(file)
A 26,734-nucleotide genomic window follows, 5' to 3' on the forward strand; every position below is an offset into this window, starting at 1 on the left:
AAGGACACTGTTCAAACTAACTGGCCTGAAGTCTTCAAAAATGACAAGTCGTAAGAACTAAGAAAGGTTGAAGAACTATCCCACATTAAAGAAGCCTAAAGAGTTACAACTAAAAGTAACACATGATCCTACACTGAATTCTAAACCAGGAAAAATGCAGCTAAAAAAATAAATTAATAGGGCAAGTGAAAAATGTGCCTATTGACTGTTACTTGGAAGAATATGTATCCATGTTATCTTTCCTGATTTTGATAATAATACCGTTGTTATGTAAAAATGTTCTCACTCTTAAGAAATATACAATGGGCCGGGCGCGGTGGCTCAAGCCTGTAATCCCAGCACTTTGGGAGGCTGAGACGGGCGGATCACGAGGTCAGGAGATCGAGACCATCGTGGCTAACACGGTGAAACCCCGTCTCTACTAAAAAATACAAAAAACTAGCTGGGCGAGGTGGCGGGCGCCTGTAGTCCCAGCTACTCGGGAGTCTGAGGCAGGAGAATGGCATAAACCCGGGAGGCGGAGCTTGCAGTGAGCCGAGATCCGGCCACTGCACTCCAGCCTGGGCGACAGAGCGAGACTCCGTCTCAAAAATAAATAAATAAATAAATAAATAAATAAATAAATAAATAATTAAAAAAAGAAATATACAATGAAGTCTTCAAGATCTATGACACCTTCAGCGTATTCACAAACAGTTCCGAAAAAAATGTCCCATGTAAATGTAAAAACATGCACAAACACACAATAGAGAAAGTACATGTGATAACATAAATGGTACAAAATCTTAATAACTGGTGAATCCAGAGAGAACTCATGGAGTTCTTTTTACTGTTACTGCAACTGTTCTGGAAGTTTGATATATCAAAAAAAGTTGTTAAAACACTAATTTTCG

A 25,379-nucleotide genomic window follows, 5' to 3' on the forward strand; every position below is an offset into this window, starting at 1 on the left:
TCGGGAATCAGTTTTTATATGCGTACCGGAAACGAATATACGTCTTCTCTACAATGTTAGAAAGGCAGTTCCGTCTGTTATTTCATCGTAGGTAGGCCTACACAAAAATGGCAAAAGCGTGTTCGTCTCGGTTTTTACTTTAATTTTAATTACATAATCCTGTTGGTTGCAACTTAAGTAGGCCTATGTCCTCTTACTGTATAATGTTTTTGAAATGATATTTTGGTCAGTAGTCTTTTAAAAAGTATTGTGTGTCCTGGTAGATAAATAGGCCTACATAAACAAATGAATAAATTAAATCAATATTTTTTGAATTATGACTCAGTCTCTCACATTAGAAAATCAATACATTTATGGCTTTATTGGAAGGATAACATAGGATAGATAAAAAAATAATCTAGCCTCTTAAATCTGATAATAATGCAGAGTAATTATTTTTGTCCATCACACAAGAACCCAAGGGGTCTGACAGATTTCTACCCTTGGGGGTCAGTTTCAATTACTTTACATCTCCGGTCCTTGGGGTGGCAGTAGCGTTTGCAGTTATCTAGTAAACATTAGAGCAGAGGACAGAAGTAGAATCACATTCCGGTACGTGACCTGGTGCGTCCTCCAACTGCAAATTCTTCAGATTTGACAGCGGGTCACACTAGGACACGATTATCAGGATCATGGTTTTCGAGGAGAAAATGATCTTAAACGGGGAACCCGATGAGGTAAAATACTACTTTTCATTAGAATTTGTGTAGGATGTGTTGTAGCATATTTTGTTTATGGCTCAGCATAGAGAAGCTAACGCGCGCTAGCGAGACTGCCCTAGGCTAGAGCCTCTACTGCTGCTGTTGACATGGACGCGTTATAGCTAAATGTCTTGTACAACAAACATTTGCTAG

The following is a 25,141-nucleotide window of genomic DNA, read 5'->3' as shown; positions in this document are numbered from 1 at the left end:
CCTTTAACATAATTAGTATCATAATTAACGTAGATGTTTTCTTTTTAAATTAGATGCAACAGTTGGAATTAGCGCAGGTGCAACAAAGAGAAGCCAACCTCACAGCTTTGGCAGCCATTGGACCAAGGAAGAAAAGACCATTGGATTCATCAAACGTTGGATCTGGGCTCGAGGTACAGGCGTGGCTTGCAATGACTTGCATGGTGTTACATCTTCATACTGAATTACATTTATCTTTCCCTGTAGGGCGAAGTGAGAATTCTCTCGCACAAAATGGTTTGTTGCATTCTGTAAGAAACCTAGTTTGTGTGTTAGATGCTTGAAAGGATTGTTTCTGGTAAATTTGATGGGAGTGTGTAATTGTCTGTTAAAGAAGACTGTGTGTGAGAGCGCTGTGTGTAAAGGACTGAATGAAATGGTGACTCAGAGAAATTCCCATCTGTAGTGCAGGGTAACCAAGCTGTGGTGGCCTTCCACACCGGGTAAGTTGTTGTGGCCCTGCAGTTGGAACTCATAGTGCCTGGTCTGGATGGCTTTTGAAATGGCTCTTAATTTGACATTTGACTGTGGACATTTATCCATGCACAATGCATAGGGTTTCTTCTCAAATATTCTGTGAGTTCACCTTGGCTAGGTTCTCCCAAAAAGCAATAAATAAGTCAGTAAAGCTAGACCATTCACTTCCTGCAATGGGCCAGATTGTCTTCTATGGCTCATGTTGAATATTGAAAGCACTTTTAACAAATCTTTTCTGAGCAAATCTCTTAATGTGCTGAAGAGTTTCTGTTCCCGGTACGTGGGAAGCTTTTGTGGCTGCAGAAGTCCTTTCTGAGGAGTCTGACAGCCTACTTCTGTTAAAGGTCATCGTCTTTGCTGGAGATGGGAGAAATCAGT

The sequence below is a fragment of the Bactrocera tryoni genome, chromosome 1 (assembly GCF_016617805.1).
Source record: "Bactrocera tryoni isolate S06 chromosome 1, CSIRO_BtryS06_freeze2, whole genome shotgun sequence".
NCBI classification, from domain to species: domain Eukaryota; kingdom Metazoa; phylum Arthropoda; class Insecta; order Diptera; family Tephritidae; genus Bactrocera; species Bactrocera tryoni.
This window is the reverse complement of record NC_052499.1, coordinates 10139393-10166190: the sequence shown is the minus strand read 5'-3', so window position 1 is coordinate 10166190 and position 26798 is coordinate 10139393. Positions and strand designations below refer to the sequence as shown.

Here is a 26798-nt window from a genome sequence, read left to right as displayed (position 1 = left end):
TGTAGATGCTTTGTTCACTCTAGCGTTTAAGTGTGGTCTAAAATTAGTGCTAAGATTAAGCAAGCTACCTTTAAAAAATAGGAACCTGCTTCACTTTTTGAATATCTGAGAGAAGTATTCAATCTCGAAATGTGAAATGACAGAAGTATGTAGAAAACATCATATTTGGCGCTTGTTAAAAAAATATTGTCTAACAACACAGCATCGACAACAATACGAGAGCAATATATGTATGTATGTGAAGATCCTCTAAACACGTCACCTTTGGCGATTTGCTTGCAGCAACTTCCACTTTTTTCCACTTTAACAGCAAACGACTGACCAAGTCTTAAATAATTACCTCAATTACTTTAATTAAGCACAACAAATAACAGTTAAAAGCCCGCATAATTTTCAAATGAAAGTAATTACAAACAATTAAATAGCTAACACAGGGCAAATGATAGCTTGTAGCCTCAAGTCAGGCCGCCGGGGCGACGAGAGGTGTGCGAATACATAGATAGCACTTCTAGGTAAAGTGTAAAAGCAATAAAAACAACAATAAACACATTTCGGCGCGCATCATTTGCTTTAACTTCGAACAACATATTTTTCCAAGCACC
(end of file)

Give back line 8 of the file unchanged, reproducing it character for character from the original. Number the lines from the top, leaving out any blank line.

Source record: "Bactrocera tryoni isolate S06 chromosome 1, CSIRO_BtryS06_freeze2, whole genome shotgun sequence".